Saturday, January 31, 2015

New Thelema Books and Pynchon

The Angel & the Abyss

by J. Daniel Gunther

This consists of books II and III of the trilogy The Inward Journey.  The first book, Initiation in the Aeon of the Child, came out in 2009.

The Angel & the Abyss immediately grabbed and held my attention from the very first sentence:  "One of the primary goals of the Neophyte of the A.'. A.'. consists in a resurrection from a Death which the world calls Life."  I remember first hearing this idea from E.J.  Gold shortly after moving to California.  The subject and importance of Death in post-Crowley Thelemic literature seems to have been largely overlooked.  Gunther remedies this and then some in the book's first chapter, The Self-Slain.  I thought I knew most of the references to Death in AC's writings and it's relevance on the path of Initiation, but I was wrong.  The first chapter reveals much more than I knew existed and backs it up with a coherent, well-referenced  narrative that inspires and feeds work along these lines, the lines of  using Death as an extremely effective method of initiation.

Gunther appears an extremely knowledgeable scholar in a multiplicity of traditions in the areas of religion, mythology, psychology and philosophy as well as being a foremost Thelemic authority.  He's adept at pulling out obscure references making cogent points that explicate Thelemic theory and practice.  This gives a lot of backbone and strongly establishes the high probability that Thelema presents a new formulation of an ancient tradition.  Gunther's scholarly discourse always engaged me, it never got dry or boring due to the sense conveyed that he lived it, he speaks with the authority of experience.  Not that I always agree, but his thinking always appears original, stimulating and creative.  If anything can make Crowley and Thelema academically respectable it would likely be this trilogy.  Many of the quotes from ancient writings are reproduced in their original languages in the footnotes which include Coptic, Greek, Latin, Egyptian Hieroglyphs, and Sanskrit.  Some might find this pedantic, but I suspect future researchers will delight with the depth and broad scope this brings.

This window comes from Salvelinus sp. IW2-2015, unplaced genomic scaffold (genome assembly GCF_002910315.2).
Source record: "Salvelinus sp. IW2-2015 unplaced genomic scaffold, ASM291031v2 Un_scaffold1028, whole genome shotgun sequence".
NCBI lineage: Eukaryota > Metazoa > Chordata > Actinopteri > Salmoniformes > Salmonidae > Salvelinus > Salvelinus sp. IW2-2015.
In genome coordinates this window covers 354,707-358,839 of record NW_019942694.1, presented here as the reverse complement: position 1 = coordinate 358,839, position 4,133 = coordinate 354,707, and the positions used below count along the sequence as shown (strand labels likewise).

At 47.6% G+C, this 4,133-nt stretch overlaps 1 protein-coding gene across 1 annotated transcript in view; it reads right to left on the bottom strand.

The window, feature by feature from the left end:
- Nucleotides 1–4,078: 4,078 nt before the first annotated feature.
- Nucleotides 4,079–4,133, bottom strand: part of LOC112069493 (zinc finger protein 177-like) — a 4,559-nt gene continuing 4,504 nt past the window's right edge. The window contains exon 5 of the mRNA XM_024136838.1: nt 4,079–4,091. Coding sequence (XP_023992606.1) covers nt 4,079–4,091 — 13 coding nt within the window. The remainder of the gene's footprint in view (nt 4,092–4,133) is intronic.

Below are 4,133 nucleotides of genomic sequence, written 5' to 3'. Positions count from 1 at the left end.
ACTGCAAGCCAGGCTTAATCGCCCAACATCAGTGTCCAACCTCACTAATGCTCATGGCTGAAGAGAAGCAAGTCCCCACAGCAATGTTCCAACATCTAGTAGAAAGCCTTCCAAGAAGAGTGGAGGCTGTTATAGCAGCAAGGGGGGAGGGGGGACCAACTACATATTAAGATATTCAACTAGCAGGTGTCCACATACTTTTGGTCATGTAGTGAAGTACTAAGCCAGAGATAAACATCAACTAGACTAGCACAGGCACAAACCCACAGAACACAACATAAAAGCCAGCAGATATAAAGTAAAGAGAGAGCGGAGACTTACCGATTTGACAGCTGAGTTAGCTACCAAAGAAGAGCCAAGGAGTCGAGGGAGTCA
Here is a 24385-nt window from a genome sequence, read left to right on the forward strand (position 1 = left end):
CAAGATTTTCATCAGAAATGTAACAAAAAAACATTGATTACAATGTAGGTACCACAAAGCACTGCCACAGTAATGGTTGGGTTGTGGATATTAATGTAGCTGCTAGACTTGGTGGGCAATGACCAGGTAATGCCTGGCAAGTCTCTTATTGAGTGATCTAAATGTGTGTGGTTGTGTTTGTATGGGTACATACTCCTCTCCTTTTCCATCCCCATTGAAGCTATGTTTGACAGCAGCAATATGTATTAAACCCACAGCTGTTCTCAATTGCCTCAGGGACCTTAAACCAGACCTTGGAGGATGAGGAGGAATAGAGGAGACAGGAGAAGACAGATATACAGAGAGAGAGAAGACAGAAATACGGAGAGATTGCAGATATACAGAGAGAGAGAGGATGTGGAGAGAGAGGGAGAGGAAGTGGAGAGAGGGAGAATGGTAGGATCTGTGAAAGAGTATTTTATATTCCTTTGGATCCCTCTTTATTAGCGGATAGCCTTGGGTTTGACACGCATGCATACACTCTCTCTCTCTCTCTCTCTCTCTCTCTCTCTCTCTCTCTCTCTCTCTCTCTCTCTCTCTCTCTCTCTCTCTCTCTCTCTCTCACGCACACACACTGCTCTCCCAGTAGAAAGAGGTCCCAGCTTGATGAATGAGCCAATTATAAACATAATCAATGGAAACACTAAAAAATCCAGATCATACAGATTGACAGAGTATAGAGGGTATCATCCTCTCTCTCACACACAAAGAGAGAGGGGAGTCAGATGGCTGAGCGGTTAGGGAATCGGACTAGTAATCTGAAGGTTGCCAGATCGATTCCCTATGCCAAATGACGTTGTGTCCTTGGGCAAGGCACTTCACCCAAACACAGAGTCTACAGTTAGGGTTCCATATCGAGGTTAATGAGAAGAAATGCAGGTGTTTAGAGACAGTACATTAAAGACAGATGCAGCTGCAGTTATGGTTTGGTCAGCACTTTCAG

The content of The Angel & the Abyss resembles what the radical post-structuralist philosophers Deleuze and Guttari call a rhizome.  A rhizome is a metaphor borrowed from botany where it describes an underground mass of roots that  mostly grow roots laterally though they can still grow shoots upwards.  In D & G's model, rhizomes represent an aggregate of multiplicities that communicate laterally to other multiplicities.  In other words, there appears no set program or specific goal apart from the broad framework labelled the Knowledge and Conversation of the Holy Guardian Angel.  Since this will manifest uniquely different for everyone there endeavors to be a realization of multiplicities both in the sense of many individuals and of the multiplicities of experience in any one individual.  The KCHGA seems more of a dynamic endless becoming than a static being which agrees with the rhizome view.  As mentioned, this book transmits a multiplicity of information: historical footnotes, obscure religious rituals, archetypes, Egyptology, tarot, interesting cross-references in Thelemic writings to name a few.  All of the diagrams included look great communicating useful nonverbal data.

A more comprehensive review of this book is HERE

Gunther not only supplies a strong foundational background and context for Thelema, he not only brings to light much that seemed obscure in Crowley's writings, but he also expands upon Thelema proving that it exists as a living dynamic school open to new creative insight. 

Homemade Magick

The Musings & Mischief of a Do-It-Yourself Magus

by Lon Milo Duquette